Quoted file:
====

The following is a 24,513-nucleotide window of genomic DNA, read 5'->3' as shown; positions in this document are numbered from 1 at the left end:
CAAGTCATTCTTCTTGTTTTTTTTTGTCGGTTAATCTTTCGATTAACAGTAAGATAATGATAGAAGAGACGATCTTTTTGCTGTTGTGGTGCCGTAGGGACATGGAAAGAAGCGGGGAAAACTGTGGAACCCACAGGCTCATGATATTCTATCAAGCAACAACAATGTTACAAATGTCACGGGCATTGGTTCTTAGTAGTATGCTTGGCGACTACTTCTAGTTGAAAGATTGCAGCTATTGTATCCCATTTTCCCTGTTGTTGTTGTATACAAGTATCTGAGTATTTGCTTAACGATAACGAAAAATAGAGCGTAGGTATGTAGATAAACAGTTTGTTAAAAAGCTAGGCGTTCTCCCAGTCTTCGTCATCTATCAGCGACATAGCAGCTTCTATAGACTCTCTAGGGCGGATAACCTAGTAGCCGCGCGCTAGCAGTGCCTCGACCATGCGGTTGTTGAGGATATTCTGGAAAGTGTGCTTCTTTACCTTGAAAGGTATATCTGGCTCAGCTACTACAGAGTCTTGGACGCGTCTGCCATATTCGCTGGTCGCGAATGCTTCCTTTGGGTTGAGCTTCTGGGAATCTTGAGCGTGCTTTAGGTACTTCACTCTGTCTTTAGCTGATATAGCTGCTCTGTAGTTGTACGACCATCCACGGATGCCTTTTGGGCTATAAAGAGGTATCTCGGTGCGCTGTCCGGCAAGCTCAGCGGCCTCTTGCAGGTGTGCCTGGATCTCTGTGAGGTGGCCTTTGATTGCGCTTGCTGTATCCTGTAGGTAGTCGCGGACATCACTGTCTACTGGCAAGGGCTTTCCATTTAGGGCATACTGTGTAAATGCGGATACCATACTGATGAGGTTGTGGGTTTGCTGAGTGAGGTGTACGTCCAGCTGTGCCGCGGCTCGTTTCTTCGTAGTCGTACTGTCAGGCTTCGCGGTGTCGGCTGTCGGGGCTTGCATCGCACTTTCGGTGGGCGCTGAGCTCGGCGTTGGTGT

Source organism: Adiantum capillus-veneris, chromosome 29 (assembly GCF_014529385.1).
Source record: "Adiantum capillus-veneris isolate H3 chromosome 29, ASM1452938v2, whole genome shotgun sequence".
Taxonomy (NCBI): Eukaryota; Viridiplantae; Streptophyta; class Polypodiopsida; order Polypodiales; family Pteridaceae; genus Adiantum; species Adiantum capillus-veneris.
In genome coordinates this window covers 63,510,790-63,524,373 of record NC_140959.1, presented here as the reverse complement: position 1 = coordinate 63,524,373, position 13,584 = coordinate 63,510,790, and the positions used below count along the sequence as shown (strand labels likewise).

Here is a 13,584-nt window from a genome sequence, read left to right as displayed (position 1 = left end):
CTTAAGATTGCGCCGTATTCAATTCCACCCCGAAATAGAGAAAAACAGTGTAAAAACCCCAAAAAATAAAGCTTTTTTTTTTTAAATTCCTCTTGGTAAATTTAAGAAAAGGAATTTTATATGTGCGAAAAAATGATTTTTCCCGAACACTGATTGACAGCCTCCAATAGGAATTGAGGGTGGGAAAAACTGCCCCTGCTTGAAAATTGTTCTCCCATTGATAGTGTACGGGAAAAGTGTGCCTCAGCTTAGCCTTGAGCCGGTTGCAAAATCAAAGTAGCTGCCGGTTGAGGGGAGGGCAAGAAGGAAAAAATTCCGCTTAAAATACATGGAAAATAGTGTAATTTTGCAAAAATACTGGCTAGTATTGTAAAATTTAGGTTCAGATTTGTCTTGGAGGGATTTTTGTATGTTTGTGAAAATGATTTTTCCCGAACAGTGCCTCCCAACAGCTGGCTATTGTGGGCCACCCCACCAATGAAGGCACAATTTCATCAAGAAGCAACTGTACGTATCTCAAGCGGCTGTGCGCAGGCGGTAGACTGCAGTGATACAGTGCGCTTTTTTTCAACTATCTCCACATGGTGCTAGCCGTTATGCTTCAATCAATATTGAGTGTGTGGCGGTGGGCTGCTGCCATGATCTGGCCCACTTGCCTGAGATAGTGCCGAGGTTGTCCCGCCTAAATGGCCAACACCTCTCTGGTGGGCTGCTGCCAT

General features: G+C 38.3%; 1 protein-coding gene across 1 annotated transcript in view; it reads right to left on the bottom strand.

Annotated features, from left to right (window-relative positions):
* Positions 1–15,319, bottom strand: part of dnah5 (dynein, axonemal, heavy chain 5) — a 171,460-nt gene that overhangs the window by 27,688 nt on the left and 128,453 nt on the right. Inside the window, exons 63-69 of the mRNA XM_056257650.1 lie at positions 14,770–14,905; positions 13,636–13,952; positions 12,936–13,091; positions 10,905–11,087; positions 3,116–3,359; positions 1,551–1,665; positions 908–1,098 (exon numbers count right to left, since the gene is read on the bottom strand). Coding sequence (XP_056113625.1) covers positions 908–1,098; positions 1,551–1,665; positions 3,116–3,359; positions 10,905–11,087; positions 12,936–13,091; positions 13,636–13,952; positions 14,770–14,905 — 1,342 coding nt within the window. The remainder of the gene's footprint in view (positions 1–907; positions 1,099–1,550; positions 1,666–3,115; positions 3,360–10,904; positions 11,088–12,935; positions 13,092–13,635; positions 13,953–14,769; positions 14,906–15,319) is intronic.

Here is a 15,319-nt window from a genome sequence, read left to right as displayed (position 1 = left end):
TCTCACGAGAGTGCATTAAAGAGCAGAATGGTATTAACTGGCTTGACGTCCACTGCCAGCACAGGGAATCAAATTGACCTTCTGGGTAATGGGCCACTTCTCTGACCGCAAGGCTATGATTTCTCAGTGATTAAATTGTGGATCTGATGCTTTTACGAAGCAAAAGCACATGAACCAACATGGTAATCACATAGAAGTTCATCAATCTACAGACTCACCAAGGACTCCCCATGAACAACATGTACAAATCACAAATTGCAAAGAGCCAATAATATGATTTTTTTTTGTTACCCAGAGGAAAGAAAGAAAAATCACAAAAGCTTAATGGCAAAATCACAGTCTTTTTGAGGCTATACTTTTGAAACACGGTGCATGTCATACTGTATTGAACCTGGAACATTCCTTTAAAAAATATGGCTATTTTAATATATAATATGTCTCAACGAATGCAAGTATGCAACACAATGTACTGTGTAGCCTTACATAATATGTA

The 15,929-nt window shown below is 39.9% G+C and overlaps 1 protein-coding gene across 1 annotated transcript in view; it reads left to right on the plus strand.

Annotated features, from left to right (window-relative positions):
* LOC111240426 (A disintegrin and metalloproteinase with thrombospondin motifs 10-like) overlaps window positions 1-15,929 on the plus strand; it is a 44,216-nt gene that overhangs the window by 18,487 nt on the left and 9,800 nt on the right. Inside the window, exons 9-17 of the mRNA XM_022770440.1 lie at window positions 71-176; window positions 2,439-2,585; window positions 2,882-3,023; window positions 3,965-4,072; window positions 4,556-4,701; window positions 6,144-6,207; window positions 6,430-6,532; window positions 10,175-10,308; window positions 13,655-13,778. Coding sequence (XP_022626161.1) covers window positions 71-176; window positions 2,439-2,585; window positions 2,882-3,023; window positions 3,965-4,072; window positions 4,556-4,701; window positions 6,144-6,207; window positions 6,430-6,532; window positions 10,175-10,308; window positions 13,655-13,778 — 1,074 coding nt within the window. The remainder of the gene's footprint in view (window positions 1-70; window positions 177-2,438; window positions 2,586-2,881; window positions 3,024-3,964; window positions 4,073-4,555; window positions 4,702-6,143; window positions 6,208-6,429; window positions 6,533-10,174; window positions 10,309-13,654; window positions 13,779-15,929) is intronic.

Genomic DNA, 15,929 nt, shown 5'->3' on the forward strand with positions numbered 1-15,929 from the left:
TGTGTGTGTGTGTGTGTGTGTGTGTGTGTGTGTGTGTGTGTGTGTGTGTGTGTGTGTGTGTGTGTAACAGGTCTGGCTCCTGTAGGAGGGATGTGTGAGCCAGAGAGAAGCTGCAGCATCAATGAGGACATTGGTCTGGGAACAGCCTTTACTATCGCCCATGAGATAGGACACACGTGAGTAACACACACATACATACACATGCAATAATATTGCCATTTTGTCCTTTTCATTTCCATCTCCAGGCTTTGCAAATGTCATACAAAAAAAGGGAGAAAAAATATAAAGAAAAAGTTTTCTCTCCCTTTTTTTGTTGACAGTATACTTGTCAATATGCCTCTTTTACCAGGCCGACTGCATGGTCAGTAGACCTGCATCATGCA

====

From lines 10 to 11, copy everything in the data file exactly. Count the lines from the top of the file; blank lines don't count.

Annotated features, from left to right (window-relative positions):
* Positions 1–15,319, bottom strand: part of dnah5 (dynein, axonemal, heavy chain 5) — a 171,460-nt gene that overhangs the window by 27,688 nt on the left and 128,453 nt on the right. Inside the window, exons 63-69 of the mRNA XM_056257650.1 lie at positions 14,770–14,905; positions 13,636–13,952; positions 12,936–13,091; positions 10,905–11,087; positions 3,116–3,359; positions 1,551–1,665; positions 908–1,098 (exon numbers count right to left, since the gene is read on the bottom strand). Coding sequence (XP_056113625.1) covers positions 908–1,098; positions 1,551–1,665; positions 3,116–3,359; positions 10,905–11,087; positions 12,936–13,091; positions 13,636–13,952; positions 14,770–14,905 — 1,342 coding nt within the window. The remainder of the gene's footprint in view (positions 1–907; positions 1,099–1,550; positions 1,666–3,115; positions 3,360–10,904; positions 11,088–12,935; positions 13,092–13,635; positions 13,953–14,769; positions 14,906–15,319) is intronic.